News of Michael Jackson's death caused a massive surge in internet traffic last night, temporarily crashing Google and driving people to popular sites such as Twitter and BBC News.
The Press Association reports that so many people headed to Google to verify early reports of Jackson's death that Google's News servers interpreted searches for "Michael Jackson" as an automated attack for about 30 minutes.
The BBC News website reported that UK traffic was 48 percent higher than usual at 4am on Friday, while Twitter traffic also surged.
Ethan Zuckerman, a fellow at the Berkman Center for Internet and Society at Harvard, said that Jackson quickly became the most popular topic on the micro-blogging site as soon as he was rushed to hospital yesterday.
"My twitter search script sees roughly 15% of all posts on Twitter mentioning Michael Jackson," wrote Mr. Zuckerman on his Twitter page. "Never saw Iran or swine flu reach over 5%."
However, at one stage Twitter also failed to cope with the surge in traffic, according to reports. Five of the top ten trending topics on Twitter were related to the pop king at 9am on Friday morning.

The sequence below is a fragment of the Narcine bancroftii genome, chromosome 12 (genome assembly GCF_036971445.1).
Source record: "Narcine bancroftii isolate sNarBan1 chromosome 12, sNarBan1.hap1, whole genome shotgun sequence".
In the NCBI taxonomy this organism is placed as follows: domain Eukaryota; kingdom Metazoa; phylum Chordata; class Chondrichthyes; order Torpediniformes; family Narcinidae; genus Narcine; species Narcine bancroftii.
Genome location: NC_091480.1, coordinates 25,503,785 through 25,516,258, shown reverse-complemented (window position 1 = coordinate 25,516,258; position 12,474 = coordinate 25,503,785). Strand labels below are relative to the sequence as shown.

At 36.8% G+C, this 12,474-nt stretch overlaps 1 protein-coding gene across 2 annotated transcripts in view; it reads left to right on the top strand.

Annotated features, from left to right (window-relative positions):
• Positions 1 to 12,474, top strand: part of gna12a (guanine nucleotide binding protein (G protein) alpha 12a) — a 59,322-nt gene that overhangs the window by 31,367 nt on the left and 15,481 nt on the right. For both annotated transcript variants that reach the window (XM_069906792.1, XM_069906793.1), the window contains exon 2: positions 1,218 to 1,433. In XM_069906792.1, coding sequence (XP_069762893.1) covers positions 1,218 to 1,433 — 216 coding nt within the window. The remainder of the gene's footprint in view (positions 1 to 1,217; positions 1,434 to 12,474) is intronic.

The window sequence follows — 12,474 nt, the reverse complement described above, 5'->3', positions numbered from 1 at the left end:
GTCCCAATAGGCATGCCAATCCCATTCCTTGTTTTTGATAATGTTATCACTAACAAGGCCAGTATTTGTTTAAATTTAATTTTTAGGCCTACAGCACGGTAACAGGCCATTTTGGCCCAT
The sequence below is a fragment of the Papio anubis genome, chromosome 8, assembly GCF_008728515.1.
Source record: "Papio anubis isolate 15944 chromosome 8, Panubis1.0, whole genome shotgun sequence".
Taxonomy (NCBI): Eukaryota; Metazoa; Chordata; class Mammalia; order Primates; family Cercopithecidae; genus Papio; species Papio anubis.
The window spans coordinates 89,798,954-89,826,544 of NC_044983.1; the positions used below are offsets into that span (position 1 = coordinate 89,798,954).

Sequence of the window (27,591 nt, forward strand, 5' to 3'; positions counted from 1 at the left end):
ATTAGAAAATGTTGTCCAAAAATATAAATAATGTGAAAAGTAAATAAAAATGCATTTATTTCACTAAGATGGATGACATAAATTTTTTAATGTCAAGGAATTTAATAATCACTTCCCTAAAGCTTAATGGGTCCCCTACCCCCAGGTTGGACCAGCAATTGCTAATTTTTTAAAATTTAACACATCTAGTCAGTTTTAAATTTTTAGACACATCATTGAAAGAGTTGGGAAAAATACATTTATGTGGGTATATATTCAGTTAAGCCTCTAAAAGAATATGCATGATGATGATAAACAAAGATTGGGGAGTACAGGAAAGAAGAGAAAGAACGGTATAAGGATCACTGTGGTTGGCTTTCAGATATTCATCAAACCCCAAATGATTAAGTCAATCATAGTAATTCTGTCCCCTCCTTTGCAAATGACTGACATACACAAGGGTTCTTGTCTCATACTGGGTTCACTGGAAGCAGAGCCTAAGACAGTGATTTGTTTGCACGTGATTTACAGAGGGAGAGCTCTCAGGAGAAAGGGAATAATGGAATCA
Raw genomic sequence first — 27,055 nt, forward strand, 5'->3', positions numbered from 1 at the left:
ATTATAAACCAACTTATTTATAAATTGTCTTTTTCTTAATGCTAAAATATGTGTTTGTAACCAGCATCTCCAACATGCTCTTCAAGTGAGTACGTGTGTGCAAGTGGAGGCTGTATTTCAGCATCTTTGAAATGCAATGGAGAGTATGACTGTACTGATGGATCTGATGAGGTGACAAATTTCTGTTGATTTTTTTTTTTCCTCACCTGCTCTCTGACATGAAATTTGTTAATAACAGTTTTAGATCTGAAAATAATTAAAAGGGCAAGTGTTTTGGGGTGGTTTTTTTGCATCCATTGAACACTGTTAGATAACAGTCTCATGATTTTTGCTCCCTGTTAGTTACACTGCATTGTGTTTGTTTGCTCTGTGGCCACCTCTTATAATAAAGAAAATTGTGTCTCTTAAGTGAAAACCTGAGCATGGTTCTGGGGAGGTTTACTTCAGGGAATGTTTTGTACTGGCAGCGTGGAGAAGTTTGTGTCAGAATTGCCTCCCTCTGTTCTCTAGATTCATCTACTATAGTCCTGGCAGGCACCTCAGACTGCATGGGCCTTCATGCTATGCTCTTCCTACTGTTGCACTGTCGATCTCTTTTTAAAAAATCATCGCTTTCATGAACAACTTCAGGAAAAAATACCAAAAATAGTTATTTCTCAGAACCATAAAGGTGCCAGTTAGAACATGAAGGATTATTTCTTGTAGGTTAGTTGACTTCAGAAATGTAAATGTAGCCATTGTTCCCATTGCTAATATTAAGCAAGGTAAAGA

Thousands of people switched to Twitter from AIM after AOL's instant messaging service failed to cope with a surge in traffic, according to PC World magazine US.
Users from the UK, US, and Australia all reported problems. During the 40 minutes of AIM blackout, more than 4,000 people turned to Twitter to find out what was happening with AOL's service, only to learn that Michael Jackson was hospitalised. Then came reports of the 50-year-old singer's death.
Jackson collapsed at his Los Angeles mansion and was rushed to hospital before being pronounced dead at 2:26 pm (2126 GMT). Celebrity gossip site TMZ has been credited with breaking the news after a tip-off that a paramedic had visited the singer's home.